When Do Child Actors Need To Be Coached?

I was a panelist at a SAG-AFTRA young actors symposium the other day when a parent asked, “How do I know when my child needs coaching?” Do you find yourself running to your child’s coach every time you get a call from the agent or manager? Here are some guidelines to help you determine when to call in the specialist and when to leave things alone.

1. How difficult is the material? It may be an emotional scene where the actor has to cry or get angry. Maybe the character is blind or has a disability. Is it a period piece? Is a dialect required? Sketch comedy and improv skills might be necessary. Your child would benefit by working with a coach for any of these reasons! However, if the audition involves one or two lines and the performer just needs to be natural and be themselves, maybe you should save your money this time.

2. Does your child need a boost of confidence? In addition to working on skills with the young actor, a good coach is also a cheerleader and one of your child’s biggest fans. Mom and Dad, I’m sure you are rooting for your child, but according to my own child, what I say doesn’t count because, according to her, “Parents always say nice things.“ Sound like any child you know?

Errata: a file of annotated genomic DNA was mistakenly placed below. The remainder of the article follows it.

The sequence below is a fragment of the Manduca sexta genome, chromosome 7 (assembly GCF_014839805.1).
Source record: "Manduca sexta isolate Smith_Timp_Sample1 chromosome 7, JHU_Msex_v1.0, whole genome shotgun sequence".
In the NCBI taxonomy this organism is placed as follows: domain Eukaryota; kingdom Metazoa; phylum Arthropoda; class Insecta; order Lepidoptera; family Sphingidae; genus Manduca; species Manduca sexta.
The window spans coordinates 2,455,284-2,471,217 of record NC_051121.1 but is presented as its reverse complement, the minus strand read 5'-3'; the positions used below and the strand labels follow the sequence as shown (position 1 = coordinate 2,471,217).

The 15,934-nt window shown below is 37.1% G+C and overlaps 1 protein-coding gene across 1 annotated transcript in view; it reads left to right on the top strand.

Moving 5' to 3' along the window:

3. Has it been a while since your child got a callback? Perhaps his or her skills are rusty. Now may be a good time to check in with a coach. Brushing up on improvisation, sense memory, and audition technique may be just what is needed to put your young actor back on the map.

4. Did the casting director request that you NOT coach your child? This would be a really good time to listen. Don’t have them coached - by anyone!!!! If you don’t heed this warning you are not only jeopardizing your child’s chance for success, but you are putting him or her in the very awkward position of having to lie if asked about it.

As an acting coach, it is my passion and my livelihood to work with young performers. As much as I would love to coach your child, there may truly be times when it is best to let things be. Ask your child if he or she feels confident with the material or if working with a coach would give them the upper hand. We can sometimes underestimate our children. They may know what is best this time. Just ask!